** English is a compulsory subject in our school. In the library our students have abundant opportunity to interact in English, for extensive reading and listening programmes, and for doing ESP (Aviation English) assignments and tasks. I have already written on this blog about experimenting with some lighter versions of TBLT in the library and why doing tasks is the best way to learn. I wrote then that I’m interested to learn more about task-based teaching as I found it suitable for our students.
***In my context where teacher-centered, PPP model, with plenty of explicit grammar instruction is a prevailing model of teaching, English teachers delivering a TBLT course could face the problem related to learners’ preferences for more traditional approaches. I’ll try to persuade the school management and motivate my colleagues to implement the strong Mike Long’s version of TBLT, by talking to them and explaining the importance of implicit learning (through my presentations and blog posts).
****Mike Long’s version of TBLT based on an analytic syllabus with a focus on form is the optimum version, in my opinion. It is consistent with SLA theory and it is an efficacious and appealing way of teaching English. I’m going to apply the theoretical & practical knowledge I acquired on the online course I completed in July: Task-based Language Teaching (TBLT): From Theory to Practice (run by Geoffrey Jordan, Neil McMillan and Marc Jones, with special guests contributions from TBLT experts Mike Long and Roger Gilabert).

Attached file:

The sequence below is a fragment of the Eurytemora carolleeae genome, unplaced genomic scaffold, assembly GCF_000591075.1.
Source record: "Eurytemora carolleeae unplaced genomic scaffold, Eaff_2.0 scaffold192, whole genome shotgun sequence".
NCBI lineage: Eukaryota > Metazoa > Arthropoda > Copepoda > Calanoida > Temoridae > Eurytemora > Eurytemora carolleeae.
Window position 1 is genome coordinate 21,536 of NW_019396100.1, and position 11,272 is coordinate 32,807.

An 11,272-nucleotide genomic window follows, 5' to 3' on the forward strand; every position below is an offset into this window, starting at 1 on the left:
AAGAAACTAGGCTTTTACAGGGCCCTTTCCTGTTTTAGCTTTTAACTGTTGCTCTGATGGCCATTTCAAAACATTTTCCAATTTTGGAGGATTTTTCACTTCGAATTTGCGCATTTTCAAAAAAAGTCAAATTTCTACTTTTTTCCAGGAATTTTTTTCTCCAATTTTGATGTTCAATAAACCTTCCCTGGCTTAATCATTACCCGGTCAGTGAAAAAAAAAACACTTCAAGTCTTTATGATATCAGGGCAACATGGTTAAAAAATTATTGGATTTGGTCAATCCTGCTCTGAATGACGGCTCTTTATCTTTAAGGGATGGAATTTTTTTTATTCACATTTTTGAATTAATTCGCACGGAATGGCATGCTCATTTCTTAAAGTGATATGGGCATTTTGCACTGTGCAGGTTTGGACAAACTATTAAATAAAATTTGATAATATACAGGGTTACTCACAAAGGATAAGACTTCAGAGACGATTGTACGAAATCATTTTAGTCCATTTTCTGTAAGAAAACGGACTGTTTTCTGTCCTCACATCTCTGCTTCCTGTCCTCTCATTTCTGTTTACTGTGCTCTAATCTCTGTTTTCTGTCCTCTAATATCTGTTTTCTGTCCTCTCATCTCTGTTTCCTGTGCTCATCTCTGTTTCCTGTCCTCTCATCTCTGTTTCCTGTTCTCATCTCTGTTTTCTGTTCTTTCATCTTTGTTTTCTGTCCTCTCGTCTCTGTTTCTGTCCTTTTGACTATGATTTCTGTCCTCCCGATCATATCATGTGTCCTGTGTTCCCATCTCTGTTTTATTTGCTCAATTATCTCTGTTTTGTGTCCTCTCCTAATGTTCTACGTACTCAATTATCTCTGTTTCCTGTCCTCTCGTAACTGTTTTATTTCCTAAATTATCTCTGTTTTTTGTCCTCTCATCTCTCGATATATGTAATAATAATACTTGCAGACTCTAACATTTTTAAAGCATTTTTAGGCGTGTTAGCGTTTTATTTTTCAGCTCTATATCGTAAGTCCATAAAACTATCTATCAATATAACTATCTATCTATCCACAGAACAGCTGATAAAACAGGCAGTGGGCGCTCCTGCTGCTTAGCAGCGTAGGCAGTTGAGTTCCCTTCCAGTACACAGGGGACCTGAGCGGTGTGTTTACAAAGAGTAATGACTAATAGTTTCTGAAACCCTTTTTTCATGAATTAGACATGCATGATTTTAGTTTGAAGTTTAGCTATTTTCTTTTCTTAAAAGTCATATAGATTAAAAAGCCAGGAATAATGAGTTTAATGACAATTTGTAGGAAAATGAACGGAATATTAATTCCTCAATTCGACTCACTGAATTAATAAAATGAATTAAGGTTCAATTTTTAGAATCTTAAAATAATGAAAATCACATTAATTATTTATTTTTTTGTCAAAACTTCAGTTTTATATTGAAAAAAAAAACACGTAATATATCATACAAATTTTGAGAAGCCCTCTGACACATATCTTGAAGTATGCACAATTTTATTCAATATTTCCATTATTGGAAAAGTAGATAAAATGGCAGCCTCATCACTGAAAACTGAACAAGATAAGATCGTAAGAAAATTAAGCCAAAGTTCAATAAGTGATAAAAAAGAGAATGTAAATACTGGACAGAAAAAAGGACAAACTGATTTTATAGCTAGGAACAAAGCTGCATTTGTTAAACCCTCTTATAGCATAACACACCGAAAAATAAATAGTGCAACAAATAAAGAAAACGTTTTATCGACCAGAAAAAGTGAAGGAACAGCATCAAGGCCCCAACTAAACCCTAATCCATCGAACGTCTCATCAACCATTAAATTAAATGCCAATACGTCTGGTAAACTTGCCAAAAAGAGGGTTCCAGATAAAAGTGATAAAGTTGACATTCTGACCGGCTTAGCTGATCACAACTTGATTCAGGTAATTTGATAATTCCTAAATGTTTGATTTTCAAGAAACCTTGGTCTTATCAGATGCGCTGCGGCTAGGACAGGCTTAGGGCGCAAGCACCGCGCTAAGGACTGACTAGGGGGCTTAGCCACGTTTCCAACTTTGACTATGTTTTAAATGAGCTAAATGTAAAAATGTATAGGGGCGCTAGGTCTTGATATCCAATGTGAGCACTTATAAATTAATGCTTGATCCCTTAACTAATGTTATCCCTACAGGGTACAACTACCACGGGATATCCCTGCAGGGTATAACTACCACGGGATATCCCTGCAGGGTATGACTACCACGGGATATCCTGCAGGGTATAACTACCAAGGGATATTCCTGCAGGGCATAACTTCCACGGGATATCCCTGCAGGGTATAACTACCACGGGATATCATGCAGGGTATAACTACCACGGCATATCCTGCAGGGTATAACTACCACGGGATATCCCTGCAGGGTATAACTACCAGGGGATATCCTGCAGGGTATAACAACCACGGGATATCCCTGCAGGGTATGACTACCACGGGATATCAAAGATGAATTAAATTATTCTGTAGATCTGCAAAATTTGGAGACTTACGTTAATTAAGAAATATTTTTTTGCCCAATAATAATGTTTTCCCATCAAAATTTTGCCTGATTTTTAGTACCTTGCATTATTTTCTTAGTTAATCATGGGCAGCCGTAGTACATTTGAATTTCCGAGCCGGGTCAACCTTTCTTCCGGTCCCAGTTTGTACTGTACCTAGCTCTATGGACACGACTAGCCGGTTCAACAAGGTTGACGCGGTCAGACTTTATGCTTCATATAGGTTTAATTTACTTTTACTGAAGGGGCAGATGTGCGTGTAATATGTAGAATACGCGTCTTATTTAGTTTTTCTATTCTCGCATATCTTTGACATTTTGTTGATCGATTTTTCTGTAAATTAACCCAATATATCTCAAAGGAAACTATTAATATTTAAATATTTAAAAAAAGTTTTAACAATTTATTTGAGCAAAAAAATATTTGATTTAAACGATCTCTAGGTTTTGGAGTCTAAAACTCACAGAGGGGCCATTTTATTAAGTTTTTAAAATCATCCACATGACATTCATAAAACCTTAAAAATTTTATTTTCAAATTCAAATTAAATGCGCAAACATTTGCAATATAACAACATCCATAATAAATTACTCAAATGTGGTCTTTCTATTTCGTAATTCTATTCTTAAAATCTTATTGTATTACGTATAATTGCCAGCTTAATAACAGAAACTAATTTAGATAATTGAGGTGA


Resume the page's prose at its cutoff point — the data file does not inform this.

This inaugural TBLT course was organised by Serveis Lingüístics de Barcelona @SLBCoop. I enjoyed their excellent presentations and tutorials, a carefully selected reading material, engaging interactive exercises, thought-provoking discussions, and intellectually challenging output tasks. For further information about the TBLT course please visit the site:
I also recommend this excellent book to English language teachers: Second Language Acquisition and Task-based Language Teaching by Mike Long.
“The relevance of course content to students’ communicative needs and respect for individual differences and underlying psycholinguistic processes is more important for language learning than everyone feeling good about themselves. Students can still be treated with as much delicacy and charm as typically overworked, underpaid teachers can muster, but superficial affective considerations pale in importance for students compared with the self-respect that comes from being treated as rational human beings, associating voluntarily and playing an active role in their own progress in learner-centered, egalitarian classroom.” (Long, 2015)